Bruce Ewan
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Bruce Ewan

Silver Spring, Maryland, United States | SELF

Silver Spring, Maryland, United States | SELF
Band Blues Latin


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Mississippi Saxophone (MoviePlay do Brasil 1996)
Bruce Ewan & The Solid Senders (Top Cat Blues/Brasil 2001)
Live in Rio IV: Bruce Ewan & Botafogo (DFN Argentina 2000)
Live at the Blue Note: Bruce Ewan & The Solid Senders with Big Gilson (Top Cat USA 2000)




Harmonica player Bruce Ewan is respected as a blues musician in his native town of Washington, D.C., where he has been active musically for more than 25 years.

Since 1995, Ewan has been part of the international blues scene as well, touring Europe and Latin America to great acclaim. Calling him a “Bluesero Differente,” the Buenos Aires Clarin notes “Ewan looks more like an English country gentleman than a Southern U.S. field worker, but when he starts to play his harmonica, it’s all blues in the solid tradition.” States the British Roots & Rhythm magazine, “Ewan is an excellent harmonica player.”

In the United States, Ewan has shared the stage with artists like John Lee Hooker, Albert Collins, and Carey Bell; recorded with Big Joe & the Dynaflows, and performed in venues from New York to Florida, including the Blue Note in New York City; the Kennedy Center Millennium stage in Washington, D.C.; Strathmore Hall in Rockville, Maryland; the Birchmere in Alexandria, Virginia; the Virginia Museum of Fine Art; the Baltimore Museum of Art; and the Joseph Myerhoff Symphony Hall, Baltimore, Maryland. He has made joint appearances with his older brother, blues guitarist Bobby Radcliff. In recent years, he has played harmonica on East Coast TV and radio commercials for the Food Lion supermarket chain.

Ewan has been called “a harmonica wizard” by the Washington Post and a “highly regarded harp player” by the D.C. Blues Society. Reviewing one of his studio recordings, the DC-area Entertainment Weekly raved: “You could swear he must have two tongues and four hands.”

In 1995, Ewan debuted in Buenos Aires, playing clubs and concert halls and appearing on national Argentinean television and radio. Since then, he has toured Argentina on five more occasions, often in the company of Miguel Botafogo, a top-tier South American guitarist. Ewan’s Argentine tours have taken him to Tierra del Fuego, Patagonia, and the Andes, the first U.S. blues artist ever to appear in those locales. He recorded twice in Argentina with Miguel Botafogo. “Ewan Shuffle” from Botafogo’s 1997 [?]CD “Cambios” received international airplay. “Bruce Ewan and Miguel Botafogo Live Rio IV” was released on DFN Records in 2002.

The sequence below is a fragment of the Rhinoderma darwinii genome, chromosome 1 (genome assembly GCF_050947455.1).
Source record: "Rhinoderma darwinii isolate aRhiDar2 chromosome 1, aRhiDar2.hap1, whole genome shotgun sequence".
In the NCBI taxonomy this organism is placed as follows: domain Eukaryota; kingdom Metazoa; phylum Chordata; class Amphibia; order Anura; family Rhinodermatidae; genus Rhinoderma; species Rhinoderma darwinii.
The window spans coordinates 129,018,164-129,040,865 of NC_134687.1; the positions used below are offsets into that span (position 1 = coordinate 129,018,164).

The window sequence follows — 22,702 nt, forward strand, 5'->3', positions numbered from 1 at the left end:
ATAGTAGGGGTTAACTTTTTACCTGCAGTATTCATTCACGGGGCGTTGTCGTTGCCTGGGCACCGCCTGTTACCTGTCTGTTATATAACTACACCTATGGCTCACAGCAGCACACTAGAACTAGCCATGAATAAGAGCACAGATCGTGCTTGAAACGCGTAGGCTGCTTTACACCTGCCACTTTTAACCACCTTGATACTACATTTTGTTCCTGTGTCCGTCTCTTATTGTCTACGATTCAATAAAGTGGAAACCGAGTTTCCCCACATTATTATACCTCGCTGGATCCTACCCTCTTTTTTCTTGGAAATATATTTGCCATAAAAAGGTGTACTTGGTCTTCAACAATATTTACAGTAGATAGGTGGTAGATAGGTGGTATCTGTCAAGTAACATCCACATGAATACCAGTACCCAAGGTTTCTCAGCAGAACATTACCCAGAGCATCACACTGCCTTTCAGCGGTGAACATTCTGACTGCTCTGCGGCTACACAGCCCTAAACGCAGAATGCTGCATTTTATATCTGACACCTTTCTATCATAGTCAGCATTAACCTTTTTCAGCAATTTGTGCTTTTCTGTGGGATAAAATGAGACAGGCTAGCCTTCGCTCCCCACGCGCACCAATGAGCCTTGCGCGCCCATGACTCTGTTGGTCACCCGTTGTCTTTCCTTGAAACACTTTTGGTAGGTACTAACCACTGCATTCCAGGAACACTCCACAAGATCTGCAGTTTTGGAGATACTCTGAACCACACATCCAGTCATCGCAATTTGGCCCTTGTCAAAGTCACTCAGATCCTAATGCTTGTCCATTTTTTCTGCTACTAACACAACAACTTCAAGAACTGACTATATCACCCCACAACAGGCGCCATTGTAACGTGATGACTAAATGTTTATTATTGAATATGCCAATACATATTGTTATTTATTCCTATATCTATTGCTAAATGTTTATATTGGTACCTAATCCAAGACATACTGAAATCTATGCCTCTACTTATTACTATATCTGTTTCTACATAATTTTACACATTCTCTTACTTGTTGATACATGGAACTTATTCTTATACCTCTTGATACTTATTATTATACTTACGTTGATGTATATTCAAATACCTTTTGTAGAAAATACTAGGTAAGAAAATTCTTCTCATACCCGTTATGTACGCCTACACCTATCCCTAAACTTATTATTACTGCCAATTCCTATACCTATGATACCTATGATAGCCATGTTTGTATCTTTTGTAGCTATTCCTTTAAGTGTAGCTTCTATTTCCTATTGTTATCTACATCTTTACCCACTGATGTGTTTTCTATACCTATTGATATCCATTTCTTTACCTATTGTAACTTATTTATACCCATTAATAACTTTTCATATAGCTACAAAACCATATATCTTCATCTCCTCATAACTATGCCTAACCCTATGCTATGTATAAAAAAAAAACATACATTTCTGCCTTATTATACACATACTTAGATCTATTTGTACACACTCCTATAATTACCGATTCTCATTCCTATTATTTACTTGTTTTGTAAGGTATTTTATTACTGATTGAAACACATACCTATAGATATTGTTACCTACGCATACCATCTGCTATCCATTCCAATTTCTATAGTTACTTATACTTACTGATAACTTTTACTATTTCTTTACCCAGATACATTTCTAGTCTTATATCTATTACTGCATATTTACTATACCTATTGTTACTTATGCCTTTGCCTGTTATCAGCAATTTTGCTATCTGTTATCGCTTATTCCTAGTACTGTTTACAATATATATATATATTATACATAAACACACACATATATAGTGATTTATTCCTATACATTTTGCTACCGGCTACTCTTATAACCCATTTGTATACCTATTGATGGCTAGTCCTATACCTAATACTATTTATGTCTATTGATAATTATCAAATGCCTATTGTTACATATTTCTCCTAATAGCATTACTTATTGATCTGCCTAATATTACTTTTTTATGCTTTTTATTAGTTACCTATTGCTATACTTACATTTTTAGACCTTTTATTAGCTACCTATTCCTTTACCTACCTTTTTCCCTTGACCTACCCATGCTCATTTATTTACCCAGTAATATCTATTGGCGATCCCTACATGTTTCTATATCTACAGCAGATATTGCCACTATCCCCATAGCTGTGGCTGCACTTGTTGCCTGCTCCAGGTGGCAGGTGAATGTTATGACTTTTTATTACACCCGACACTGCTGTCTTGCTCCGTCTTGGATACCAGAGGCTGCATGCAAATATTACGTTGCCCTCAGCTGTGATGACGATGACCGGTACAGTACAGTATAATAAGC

Since 1996, Ewan has made seven major tours of Brazil, playing top clubs and concert halls in the Brazilian cities of Rio de Janeiro, Sao Paulo, Salvador Bahia, Recife, Porto Alegre, and Recife (where he performed at Carnival in 2001). His Brazilian appearances were the subject of a feature on Globo TV network news. He capped his Brazilian experience by recording the CD “Mississippi Saxophone,” backed by noted Brazilian guitarist Andre Christovam and his trio. The album was released on the Movieplay do Brasil label.

In 2002 and 2005, Ewan toured Chile, adding to his reputation as an American blues man who is well traveled throughout Latin America.

Starting in 1999 [?], Ewan has taken his music across the Atlantic Ocean, playing Spain in the first of his three tours on the Iberian Peninsula. In 2003, he and his brother, guitarist Bobby Radcliff, played the Granada Jazz Festival, accompanied by The Blues Blasters, widely regarded as Spain’s top blues band.

In addition to bringing American blues to the other continents, Ewan has begun to bring world blues to the U.S. In 2000, he toured New York, Washington, and Miami with noted Brazilian guitarist Big Gilson. The CD “Bruce Ewan and Big Gilson Live at the Blue Note NYC” was released in 2001 on Top Cat.

Other recordings include the CD “Bruce Ewan and the Solid Senders,” released by Top Cat Records in 1999 and a track on “The Blues You Hate to Lose, Vol. 2,” a compilation CD of the Washington, D.C. area’s top bluesmen released by Right on Rhythm. In yet another example of his virtuosity and his ability to relate to a variety of international musical styles, Ewan recently played harp on a recording by Don Carlos and Roots Radics on RAS Records.

Ewan’s virtuosity on the harmonica stands out among his peers and competitors. He plays complex solos that combine flurries of notes, changes of tonality, and a keen sense of timing. Thoroughly schooled in the history and traditions of the blues in general and the blues harp in particular, he is a master of both diatonic and chromatic harmonica. His vocals, too, are faithful to the subtleties and nuances of authentic-sounding blues.

Ewan’s repertoire is not limited to a rotation of the most common or clichéd blues. Instead, he reaches deep into the blues heritage for an intriguing blend of obscure as well as familiar blues tunes originated by great blues harmonica players. He especially prides himself on his work on the chromatic harmonica, augmenting the “Chicago style” of Little Walter and George “Harmonica” Smith with jazzy inflections.

Incorporating his love for Latin music, Ewan is currently working on a major Latin/Blues project “Bluesero” which fuses chromatic and di